Rolling Stone #697 - December 15, 1994
Pete Droge's run at the Viper Room, in West Hollywood, Calif., drew Tom Petty, busy guy Mike McCready of Pearl Jam and the Wallflowers' Jakob Dylan, who joined Droge for "People Get Ready" and "Sway." "Ironically, during sound check, we tried to do a Petty tune, 'I Won't Back Down,'" says Droge. "We butchered it. I'm glad we didn't pursue that further -- it would've been horribly embarrassing because Tom was actually there."
Tom Petty | Wildflowers | Warner Bros
Review by Jim Greer
SPIN - January 1995
I had intended to download "You Don't Know How It Feels" off Tom Petty's latest album (second solo record, I guess, although distinguishing either of those from Heartbreaker-associated efforts seems close to pointless, unless you happen to be a Heartbreaker) from America Online, but when I found the process would take "approximately 1.3 hours," I decided just to listen to the tape a few more times. Although I wondered if something as organic as listening to a Tom Petty album would be altered significantly by hearing it trickle tinnily from my ancient Mac SE, it turned out to not really matter; I had just as hard a time trying to hear the record through the mechanical precision of Rick Rubin's production.
VH1 Viewers Get 1st Dibs On Petty Tickets In 40 Cities
By Deborah Russell
Billboard - January 21, 1995
LOS ANGELES -- VH1 reviews will have the first access to 16,000 Tom Petty concert tickets, which will be sold exclusively on the music network before being released to the general public.
On Friday (20), VH1 and TicketMaster will link to sell some 400 tickets in each of the 40 U.S. markets booked for Petty's 1995 world tour. Tickets will be sold during a live, one-hour program devoted to Petty's tour, which kicks off Feb. 28. Each caller will be able to purchase up to four tickets, and if the tickets are not sold out within the hour, they will continue to be sold through VH1.
The "VH1 Tickets First: The Tom Petty 1995 World Concert Tour" program airs Friday at 9 p.m. (EST). The show is independent of the MTV Networks' home-shopping series "The Goods," and it marks the first time tickets are being sold on ticket prior to their general release to the public.
Keepin' The Beat
Billboard - January 28, 1995
Celebrating International Drum Month, Rockline recently brought in a host of skin smackers. Pictured, from left, at Alex Van Valen, Matt Sorum of Guns N' Roses, ex-Heartbreaker Stan Lynch, Chad Smith of the Red Hit Chili Peppers, and former Pearl Jam member Dave Abbruzzese.
Profile: Mike Campbell
By Kevin Ransom
Guitar Player - March 1995
Tom Petty And The Heartbreakers may have sold millions of records, but there's a lingering perception dating back to the mid '80s that their music is overly broad and too eager to please. Anyone who still spews this viewpoint hasn't paid much attention to the musicians' output over the last five years. On 1989's Full Moon Fever, 1991's Into The Great Wide Open, and the new Wildflowers, Petty, guitarist Mike Campbell, and pals make music that's earthier and ballsier than their early radio-conscious hits like "Breakdown," "Refugee," and "Don't Do Me Like That."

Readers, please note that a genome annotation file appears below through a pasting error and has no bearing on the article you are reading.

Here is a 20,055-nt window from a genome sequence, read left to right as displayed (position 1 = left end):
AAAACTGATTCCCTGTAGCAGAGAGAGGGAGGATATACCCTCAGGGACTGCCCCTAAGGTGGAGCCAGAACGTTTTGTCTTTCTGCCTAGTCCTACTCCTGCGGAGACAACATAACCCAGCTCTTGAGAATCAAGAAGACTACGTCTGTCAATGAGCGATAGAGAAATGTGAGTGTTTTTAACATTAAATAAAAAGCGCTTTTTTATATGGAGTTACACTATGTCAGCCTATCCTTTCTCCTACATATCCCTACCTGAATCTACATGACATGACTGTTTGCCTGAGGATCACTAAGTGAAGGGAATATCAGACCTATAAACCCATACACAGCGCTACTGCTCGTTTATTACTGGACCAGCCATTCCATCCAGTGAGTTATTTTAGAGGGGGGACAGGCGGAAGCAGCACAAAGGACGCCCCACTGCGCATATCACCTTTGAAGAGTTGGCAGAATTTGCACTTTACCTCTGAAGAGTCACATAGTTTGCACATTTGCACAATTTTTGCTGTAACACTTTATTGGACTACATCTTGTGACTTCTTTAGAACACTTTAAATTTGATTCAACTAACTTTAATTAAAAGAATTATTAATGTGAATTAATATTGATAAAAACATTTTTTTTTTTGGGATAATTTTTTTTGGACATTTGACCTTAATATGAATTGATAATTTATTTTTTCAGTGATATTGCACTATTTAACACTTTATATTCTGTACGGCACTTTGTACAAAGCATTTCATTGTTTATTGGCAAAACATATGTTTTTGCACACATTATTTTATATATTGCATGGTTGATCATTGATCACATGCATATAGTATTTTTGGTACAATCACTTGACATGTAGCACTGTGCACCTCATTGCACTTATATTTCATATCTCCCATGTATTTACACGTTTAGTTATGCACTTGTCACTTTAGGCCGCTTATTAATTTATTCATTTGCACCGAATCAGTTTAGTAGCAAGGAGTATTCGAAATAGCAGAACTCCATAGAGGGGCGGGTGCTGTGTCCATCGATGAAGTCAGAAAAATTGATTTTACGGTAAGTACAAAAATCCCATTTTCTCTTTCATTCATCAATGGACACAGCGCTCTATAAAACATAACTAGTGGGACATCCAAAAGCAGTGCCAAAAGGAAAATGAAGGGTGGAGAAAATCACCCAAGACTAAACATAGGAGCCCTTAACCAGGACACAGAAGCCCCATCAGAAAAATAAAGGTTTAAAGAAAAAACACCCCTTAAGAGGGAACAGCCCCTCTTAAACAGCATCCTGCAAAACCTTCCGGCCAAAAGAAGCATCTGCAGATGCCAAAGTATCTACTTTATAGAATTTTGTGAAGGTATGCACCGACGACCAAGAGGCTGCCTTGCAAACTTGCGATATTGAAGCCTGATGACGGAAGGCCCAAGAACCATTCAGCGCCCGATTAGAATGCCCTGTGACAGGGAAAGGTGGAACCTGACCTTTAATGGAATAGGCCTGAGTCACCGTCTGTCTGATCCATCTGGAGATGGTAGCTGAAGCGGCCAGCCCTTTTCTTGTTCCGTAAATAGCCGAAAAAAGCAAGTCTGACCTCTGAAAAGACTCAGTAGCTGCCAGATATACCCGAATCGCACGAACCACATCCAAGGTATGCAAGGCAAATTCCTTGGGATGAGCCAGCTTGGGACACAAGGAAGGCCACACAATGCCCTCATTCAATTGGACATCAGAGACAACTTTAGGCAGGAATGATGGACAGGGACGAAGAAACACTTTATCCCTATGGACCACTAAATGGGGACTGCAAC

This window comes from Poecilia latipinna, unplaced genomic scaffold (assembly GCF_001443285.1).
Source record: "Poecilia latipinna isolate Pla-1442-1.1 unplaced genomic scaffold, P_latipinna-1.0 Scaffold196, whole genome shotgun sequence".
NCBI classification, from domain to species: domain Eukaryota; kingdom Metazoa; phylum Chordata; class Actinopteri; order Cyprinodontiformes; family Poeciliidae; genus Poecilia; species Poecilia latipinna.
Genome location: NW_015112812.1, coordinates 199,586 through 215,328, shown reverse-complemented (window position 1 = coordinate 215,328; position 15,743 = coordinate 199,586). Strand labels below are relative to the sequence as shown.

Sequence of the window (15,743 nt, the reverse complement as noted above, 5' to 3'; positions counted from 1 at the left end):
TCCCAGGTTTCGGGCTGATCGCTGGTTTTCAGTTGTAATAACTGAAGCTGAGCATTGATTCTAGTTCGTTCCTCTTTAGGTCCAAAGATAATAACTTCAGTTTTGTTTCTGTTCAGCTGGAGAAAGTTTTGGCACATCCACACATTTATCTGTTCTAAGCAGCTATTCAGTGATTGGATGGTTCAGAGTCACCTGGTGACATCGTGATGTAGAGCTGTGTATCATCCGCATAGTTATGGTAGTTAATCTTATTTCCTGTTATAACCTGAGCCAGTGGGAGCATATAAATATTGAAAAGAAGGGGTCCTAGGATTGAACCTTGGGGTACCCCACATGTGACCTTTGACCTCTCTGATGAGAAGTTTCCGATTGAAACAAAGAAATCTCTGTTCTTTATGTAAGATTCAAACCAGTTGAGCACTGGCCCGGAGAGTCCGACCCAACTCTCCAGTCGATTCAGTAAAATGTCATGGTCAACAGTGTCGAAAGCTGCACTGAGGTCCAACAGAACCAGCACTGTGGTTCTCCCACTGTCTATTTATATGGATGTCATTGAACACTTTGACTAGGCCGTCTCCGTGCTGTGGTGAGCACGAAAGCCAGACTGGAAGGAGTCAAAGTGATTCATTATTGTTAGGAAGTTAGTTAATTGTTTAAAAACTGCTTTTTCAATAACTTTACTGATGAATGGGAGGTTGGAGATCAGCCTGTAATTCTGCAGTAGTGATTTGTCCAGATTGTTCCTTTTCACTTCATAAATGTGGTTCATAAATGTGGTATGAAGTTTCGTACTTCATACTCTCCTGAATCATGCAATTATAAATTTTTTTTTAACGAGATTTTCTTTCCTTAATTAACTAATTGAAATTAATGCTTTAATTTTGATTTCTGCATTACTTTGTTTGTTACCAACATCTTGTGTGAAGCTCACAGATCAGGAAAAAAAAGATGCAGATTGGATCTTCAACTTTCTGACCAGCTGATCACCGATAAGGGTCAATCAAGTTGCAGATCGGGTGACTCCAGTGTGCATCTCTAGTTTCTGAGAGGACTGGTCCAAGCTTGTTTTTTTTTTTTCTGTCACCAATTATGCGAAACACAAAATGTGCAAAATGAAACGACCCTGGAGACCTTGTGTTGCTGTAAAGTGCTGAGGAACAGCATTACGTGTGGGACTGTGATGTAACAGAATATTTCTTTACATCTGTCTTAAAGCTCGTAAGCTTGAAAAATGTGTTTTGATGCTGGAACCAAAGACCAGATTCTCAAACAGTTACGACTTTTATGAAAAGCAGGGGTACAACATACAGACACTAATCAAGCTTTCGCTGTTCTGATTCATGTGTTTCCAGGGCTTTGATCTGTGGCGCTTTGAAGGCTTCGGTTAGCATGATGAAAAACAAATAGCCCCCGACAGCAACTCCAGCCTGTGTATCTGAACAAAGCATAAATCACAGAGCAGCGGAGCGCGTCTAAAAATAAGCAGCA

Acoustics Wilt Petty
By John Metzger
The Music Box - March 1995
This was my first visit to the newly constructed United Center, and hopefully there won't be many more visits in the future. While the layout is nice, the acoustics are abominable. Built to amplify the crowd noise at a sporting event, this stadium should NOT be used as a concert venue. At times, the crowd was so loud, it was nearly impossible to hear Tom Petty and the Heartbreakers.
As for the show, Petty and company blasted out a number of songs in a greatest hits fashion. Much to my disappointment, most of the songs were played note for note off the albums. The highlights were Mary Jane's Last Dance and It's Good to Be King which showed how good Petty and his band can be. These songs were given a Crazy Horse, feedback-laden touch with some lengthy guitar duets from Petty and Mike Campbell.
By James Hunter
Vibe - March 1995
Tom Petty's "You Don't Know How It Feels (Warner Bros.) offers up last year's best rock sonics, as well as some brilliant self-pity; he reinvents his youth with a tune that's in-your-face and shy at the same time.
Tom Petty On the Road: This is how it feels
By Fred Schruers
Rolling Stone #707 - May 4, 1995
"That's all we need is another dog onstage." Tom Petty's calm drawl has just gone as thick as black smoke from a smudge pot. Petty is standing midstage in the indoor twilight of his late-afternoon sound check in an aging arena at the University of Notre Dame, in Indiana. Even as he says it, Petty can't quite throttle the conspiratorial smile we know so well from the videos. How many platinum-selling bandleaders get to address this issue?
The Beat: For Petty's Sake: Another Boxed Set?
By Melinda Newman
Billboard - November 18, 1995
THIS AND THAT: "Playback 1973-1993," a six-CD/cassette boxed set chronicling Tom Petty's career will come out later this month. The package contains material through Tom Petty & the Heartbreakers' greatest hits. Unlike some sets that offer only a few previously unavailable tracks, this collection is a veritable treasure trove for true Petty fans. One disc contains 15 B-sides, none of which were available in the U.S. before npw; another disc includes previously unreleased performances; while a third disc contains unreleased recorded material not released previously.